The implementation of the Multi-Year Tariff Order (MYTO) framework for electricity pricing has again been delayed for the fourth minor review which occurs every six months.
Daily Trust reports that the tariff which should now be at an average of N51 per kilowatt hour (kWh) is still at N31.8 as the implementation of the reviews suffers delays.
The sector regulator – the Nigerian Electricity Regulatory Commission (NERC) – had pegged the N31/kwh in the MYTO 2015 based on some macroeconomic indices including inflation, foreign exchange rates and power generation outputs among others. The tariff was signed on December 18, 2015, and implemented on February 1, 2016.
It should have been reviewed with the outcome implemented by July 2016, with the fourth outcome to be implemented by January 2018. However, last weekend, an official of NERC explained the implementation delays which should be at an average N51 per kWh, if it had been implemented following the steep rise in macroeconomic indices.
Some officials of the electricity Distribution Companies’ (DisCos) section of the sector value chain, at a consultation by NERC in September, were concerned about their inputs submission for at least two MYTO reviews as they have not seen any result.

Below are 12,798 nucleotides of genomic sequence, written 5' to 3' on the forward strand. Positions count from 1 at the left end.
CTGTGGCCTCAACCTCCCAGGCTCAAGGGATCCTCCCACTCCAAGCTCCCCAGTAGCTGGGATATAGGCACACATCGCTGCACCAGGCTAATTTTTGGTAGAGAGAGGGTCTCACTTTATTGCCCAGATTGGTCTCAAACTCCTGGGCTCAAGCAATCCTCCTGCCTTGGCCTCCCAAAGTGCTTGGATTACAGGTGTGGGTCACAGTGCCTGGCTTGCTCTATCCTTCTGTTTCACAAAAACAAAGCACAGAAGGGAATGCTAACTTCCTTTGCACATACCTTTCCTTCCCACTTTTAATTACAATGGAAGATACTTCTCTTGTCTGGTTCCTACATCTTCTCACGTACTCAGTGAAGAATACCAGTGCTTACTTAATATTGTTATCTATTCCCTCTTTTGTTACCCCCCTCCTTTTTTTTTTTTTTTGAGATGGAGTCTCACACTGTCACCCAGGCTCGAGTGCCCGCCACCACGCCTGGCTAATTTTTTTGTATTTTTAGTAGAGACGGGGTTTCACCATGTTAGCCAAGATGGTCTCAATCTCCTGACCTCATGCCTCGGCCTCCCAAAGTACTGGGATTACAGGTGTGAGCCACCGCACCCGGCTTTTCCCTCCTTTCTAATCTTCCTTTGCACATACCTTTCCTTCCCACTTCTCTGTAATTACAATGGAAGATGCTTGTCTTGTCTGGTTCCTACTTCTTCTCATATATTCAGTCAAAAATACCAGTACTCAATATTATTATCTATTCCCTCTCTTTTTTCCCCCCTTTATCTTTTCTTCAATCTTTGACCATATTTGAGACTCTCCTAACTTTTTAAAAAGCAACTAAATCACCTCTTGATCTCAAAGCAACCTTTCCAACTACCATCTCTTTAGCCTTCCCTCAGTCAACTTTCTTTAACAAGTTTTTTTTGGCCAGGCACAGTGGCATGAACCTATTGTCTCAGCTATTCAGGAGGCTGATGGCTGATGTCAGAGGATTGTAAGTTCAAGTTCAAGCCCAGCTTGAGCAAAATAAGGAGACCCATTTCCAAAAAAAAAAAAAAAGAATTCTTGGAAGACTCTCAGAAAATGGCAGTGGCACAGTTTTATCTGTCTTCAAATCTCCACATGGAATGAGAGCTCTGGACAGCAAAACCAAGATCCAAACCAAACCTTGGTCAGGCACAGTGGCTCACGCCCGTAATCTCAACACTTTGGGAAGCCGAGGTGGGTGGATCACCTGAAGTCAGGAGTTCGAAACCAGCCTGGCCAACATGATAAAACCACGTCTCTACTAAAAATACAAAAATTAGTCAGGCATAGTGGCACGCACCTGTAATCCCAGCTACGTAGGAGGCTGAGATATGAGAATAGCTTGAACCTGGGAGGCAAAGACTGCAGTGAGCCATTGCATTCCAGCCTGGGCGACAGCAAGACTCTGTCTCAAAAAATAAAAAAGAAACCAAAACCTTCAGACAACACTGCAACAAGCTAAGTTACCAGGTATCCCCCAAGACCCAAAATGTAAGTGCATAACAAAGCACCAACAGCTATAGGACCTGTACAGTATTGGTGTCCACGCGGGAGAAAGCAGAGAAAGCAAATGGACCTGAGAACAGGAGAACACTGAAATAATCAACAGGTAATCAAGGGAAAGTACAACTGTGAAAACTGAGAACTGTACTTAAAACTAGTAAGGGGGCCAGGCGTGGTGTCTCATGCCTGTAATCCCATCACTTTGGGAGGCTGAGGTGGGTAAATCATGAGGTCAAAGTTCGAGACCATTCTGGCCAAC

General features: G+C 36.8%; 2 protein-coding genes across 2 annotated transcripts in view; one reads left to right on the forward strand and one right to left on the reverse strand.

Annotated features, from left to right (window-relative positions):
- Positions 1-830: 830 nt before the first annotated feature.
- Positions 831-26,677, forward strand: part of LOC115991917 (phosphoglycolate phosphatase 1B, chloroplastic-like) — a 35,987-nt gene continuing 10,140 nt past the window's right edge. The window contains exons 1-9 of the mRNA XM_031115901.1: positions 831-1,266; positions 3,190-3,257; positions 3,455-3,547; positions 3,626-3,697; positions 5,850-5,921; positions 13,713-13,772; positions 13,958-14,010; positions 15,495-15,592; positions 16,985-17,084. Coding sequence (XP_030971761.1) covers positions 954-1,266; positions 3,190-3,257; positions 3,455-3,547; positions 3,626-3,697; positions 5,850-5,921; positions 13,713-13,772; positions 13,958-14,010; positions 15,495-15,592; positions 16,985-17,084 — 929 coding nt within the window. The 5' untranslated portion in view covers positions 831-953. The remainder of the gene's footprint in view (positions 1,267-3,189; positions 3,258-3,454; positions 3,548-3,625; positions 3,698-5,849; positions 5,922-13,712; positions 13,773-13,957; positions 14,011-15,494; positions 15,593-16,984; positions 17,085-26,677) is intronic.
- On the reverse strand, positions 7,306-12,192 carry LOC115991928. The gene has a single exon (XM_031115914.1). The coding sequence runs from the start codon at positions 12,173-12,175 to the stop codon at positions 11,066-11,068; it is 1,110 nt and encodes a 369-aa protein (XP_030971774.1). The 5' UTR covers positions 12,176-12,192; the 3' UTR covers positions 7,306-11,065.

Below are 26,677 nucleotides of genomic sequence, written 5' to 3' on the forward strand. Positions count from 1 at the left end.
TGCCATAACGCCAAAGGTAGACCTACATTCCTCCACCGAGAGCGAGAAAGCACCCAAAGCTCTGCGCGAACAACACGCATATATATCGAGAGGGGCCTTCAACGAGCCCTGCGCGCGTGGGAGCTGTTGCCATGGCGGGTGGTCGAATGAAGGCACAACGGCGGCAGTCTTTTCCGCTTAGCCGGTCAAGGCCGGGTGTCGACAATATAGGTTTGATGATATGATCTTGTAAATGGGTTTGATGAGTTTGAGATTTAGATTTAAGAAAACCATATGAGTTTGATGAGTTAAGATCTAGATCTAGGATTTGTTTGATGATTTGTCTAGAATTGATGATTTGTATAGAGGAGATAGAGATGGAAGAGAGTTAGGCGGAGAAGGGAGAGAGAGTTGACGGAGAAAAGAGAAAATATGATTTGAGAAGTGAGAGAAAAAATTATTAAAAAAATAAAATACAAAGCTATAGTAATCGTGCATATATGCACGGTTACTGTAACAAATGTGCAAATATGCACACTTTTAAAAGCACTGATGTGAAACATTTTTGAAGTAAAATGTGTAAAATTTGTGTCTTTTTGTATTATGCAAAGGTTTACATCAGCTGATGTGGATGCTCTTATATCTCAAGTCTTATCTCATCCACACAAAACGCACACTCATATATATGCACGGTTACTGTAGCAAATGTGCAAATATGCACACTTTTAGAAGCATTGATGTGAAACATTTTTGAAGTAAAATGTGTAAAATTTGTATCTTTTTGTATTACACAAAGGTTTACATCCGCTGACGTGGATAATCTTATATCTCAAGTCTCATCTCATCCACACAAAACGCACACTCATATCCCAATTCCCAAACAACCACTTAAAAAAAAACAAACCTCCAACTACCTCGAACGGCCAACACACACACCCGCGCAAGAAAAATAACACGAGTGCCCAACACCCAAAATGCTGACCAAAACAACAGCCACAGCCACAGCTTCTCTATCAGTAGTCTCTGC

Market loses N460bn to tariff shortfalls
The Association of Nigerian Electricity Distributors (ANED) said in its latest report that the delays in the tariff reviews, their implementation and some other inconsistencies have caused the electricity market a shortfall of N460 billion.
It said the freeze on Residential customers 2 (R2) tariff between January and June 2015; changes to tariff assumptions and other issues caused the N460bn tariff deficit from 2015 to December 2016.
The breakdown shows that the R2 customer tariff freeze, removal of collection losses from the tariff, though reinstated later, caused N187bn shortfall.
ANED said in 2016, another N277bn deficit occurred when NERC decided to work out a 10-year tariff plan from 2015 to 2024. Another N46bn resulting from non-review of the tariff assumptions occurred in the two review periods of 2016, it noted.
With the two pending reviews for 2017, the group said, the shortfall would be far above N52bn noting that the outcome for the fourth review should be implemented on January 1, 2018, but the DisCos have not been called by NERC to submit their inputs.
The Director of Research and Advocacy for ANED, Mr Sunday Oduntan, told Daily Trust that the 11 DisCos can’t pay 100 per cent for the invoices of energy and services to the Nigeria Bulk Electricity Trading Plc (NBET) and the Market Operator (MO) due to the tariff shortfall.
Many of the DisCos often remit below 50 per cent of their invoice figures for monthly energy supplied to them by the Generation Companies (GenCos) through the Transmission Company of Nigeria (TCN). “It is difficult to pay 100% for energy when we sell the product for N31.58k but buy it as high as N68. There is no way it will work,” Oduntan said.